# amplitude-length of sine curve

I have an equation of the following form:

$y=A\cdot sin(F\cdot x)$

I want to create a sine function on a circle,somehow like the image:

I want it to include 6 repeats of the function therefore if the length of the circle is computed as:

length=$2\cdot \pi\cdot R$ ($R$=radius)

the period will be length/6:

Period=$2\cdot pi\cdot \frac{R}{6}$

and F will be:

$F=2\cdot \frac{pi}{Period}$

Now I was wandering how can I keep the total length of the sine curve,as well as the number of repeats (meaning the period-F) stable and change the amplitude in order to have a curve that remains of stable length while the radius of circle increases-decreases.

In order to manage this I have ended up at the intergral describing the length of a sine curve, meaning the type described in this post: What is the length of a sine wave from $0$ to $2\pi$?$0$-to-$2-\pi$

I want to end up in a formula describing the amplitude in terms of length, so I want some help in understanding how do we compute the integral of a sine curve length..

Ideas, and any kind of help are welcome!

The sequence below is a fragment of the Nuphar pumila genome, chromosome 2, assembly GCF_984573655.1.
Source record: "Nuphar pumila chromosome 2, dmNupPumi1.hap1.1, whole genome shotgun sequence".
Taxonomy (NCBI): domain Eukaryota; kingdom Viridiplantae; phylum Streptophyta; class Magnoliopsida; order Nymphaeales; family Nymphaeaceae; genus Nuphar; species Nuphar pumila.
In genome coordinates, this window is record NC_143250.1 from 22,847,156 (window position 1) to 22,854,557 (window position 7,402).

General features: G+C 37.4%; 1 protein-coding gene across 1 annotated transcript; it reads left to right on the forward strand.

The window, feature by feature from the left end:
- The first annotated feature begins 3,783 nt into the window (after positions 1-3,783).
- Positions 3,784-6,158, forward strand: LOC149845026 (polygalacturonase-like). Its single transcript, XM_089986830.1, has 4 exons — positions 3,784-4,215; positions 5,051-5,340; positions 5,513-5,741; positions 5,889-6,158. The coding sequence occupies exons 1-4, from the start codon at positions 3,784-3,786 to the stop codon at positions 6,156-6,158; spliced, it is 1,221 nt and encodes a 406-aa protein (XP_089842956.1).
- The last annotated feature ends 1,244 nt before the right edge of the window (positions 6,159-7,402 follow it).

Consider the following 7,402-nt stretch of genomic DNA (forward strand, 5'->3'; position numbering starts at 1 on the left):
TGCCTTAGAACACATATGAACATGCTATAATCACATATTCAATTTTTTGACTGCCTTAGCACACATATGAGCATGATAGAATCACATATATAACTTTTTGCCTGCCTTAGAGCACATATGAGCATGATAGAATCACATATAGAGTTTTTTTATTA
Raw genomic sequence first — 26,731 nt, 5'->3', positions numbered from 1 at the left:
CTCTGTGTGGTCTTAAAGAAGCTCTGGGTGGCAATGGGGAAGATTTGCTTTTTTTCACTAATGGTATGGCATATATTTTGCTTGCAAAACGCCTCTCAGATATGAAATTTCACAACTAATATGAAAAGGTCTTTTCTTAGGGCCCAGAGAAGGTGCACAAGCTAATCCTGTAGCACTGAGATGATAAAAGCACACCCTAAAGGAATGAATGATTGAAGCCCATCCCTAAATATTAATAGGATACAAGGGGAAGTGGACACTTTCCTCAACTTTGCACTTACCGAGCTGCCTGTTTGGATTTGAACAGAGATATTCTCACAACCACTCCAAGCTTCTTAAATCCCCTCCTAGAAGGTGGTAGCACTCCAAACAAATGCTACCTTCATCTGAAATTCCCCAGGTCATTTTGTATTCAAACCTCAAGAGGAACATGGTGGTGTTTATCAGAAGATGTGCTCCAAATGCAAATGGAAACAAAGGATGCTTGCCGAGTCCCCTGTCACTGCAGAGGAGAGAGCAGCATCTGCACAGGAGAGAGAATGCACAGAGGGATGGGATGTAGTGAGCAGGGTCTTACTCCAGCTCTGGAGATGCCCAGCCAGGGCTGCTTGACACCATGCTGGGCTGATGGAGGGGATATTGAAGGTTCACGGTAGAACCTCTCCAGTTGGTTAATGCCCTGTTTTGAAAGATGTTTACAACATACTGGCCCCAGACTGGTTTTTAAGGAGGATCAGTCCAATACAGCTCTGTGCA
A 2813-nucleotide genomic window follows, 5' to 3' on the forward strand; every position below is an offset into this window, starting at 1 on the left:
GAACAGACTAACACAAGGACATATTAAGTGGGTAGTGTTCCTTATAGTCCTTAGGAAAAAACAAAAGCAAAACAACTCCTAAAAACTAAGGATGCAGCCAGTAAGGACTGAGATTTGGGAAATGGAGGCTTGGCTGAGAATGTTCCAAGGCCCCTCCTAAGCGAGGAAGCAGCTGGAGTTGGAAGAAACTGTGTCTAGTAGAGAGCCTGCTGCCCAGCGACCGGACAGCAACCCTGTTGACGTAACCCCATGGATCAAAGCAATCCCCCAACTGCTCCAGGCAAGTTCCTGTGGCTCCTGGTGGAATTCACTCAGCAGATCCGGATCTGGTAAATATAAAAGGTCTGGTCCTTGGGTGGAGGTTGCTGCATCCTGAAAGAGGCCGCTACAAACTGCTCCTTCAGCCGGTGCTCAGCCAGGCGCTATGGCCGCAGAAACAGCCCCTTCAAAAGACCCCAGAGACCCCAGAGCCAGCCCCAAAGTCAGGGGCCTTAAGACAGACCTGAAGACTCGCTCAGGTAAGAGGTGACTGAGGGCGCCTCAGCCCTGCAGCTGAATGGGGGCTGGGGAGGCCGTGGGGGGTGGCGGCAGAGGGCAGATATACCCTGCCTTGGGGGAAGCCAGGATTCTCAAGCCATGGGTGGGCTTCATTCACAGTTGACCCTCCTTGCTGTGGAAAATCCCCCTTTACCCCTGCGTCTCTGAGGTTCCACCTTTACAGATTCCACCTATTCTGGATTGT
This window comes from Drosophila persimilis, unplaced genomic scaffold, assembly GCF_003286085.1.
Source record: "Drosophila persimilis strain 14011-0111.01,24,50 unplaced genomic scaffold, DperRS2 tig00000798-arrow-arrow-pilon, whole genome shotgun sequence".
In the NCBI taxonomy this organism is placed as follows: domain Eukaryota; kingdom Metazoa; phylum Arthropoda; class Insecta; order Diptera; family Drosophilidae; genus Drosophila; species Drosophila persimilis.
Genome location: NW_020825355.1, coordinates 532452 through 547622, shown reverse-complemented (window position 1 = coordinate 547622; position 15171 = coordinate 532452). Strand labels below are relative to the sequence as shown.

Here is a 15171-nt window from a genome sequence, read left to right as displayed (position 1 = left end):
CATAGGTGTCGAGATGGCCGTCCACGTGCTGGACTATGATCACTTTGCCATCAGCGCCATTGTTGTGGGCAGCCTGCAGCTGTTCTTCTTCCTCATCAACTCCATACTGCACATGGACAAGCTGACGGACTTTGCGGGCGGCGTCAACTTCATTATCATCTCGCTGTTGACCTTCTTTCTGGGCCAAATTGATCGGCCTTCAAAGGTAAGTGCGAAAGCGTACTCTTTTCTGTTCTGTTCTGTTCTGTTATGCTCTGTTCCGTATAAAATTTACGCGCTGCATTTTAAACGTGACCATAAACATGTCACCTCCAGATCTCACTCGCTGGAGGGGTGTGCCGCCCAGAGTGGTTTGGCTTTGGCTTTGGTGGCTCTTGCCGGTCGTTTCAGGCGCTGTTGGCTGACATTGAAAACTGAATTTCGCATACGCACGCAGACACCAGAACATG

Thanking everyone in advance

Hint:

You can use an equation in polar coordinates of the form: $$r=R+a\sin(n\theta)$$ or $$r=R+a\cos(n\theta)$$ that represent an oscillation around a circle of radius R with $n$ oscillations of amplitude $a$.

See here for an exemple.

• thanks for the quick answer!This seems to be altering the sine function,though..It doesn't result in a symmetrical distribution of values – Georgia Skartadou May 31 '15 at 15:40
• I have added an amplitude for the oscillations, but I don't understand what you mean for ''symmetrical distribution''. – Emilio Novati May 31 '15 at 15:50
• I mean that it looks as though the distances moved from the central axis(a circle with a radius of 4) are not equal for the points inside the circle and for the points outside of it. I have one more question though: how do polar coordinates ensure that the total length of the sine curve remains unmodified?What I want to achieve can be described as a thread of given length that follows the circular path of a sine curve and when the radius grows up it gets more streched – Georgia Skartadou May 31 '15 at 16:55